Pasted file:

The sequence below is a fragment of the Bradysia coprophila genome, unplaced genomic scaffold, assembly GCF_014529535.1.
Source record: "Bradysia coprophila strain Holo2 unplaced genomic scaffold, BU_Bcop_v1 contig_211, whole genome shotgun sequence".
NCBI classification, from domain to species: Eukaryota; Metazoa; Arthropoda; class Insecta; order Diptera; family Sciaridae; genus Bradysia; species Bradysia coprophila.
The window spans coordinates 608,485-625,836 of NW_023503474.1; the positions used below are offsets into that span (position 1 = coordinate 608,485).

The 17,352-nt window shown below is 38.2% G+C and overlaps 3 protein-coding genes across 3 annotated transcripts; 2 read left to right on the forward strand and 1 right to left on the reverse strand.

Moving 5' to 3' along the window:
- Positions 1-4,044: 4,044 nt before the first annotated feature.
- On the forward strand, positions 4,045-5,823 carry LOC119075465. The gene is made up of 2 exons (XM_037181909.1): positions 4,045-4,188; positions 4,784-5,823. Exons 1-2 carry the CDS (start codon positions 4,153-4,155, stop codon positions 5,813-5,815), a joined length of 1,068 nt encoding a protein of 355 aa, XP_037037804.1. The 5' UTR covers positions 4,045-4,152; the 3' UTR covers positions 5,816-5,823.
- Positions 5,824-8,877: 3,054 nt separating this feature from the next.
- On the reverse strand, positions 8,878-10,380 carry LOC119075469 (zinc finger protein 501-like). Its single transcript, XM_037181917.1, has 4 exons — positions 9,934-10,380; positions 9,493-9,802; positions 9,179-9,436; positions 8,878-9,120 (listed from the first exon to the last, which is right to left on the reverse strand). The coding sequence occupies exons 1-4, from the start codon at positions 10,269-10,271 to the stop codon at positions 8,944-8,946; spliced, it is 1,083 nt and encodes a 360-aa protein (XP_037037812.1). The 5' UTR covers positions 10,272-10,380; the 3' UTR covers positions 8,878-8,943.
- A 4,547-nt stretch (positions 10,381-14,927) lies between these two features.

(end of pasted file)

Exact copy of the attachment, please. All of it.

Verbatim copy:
The sequence below is a fragment of the Bradysia coprophila genome, unplaced genomic scaffold, assembly GCF_014529535.1.
Source record: "Bradysia coprophila strain Holo2 unplaced genomic scaffold, BU_Bcop_v1 contig_211, whole genome shotgun sequence".
NCBI classification, from domain to species: Eukaryota; Metazoa; Arthropoda; class Insecta; order Diptera; family Sciaridae; genus Bradysia; species Bradysia coprophila.
The window spans coordinates 608,485-625,836 of NW_023503474.1; the positions used below are offsets into that span (position 1 = coordinate 608,485).

The 17,352-nt window shown below is 38.2% G+C and overlaps 3 protein-coding genes across 3 annotated transcripts; 2 read left to right on the forward strand and 1 right to left on the reverse strand.

Moving 5' to 3' along the window:
- Positions 1-4,044: 4,044 nt before the first annotated feature.
- On the forward strand, positions 4,045-5,823 carry LOC119075465. The gene is made up of 2 exons (XM_037181909.1): positions 4,045-4,188; positions 4,784-5,823. Exons 1-2 carry the CDS (start codon positions 4,153-4,155, stop codon positions 5,813-5,815), a joined length of 1,068 nt encoding a protein of 355 aa, XP_037037804.1. The 5' UTR covers positions 4,045-4,152; the 3' UTR covers positions 5,816-5,823.
- Positions 5,824-8,877: 3,054 nt separating this feature from the next.
- On the reverse strand, positions 8,878-10,380 carry LOC119075469 (zinc finger protein 501-like). Its single transcript, XM_037181917.1, has 4 exons — positions 9,934-10,380; positions 9,493-9,802; positions 9,179-9,436; positions 8,878-9,120 (listed from the first exon to the last, which is right to left on the reverse strand). The coding sequence occupies exons 1-4, from the start codon at positions 10,269-10,271 to the stop codon at positions 8,944-8,946; spliced, it is 1,083 nt and encodes a 360-aa protein (XP_037037812.1). The 5' UTR covers positions 10,272-10,380; the 3' UTR covers positions 8,878-8,943.
- A 4,547-nt stretch (positions 10,381-14,927) lies between these two features.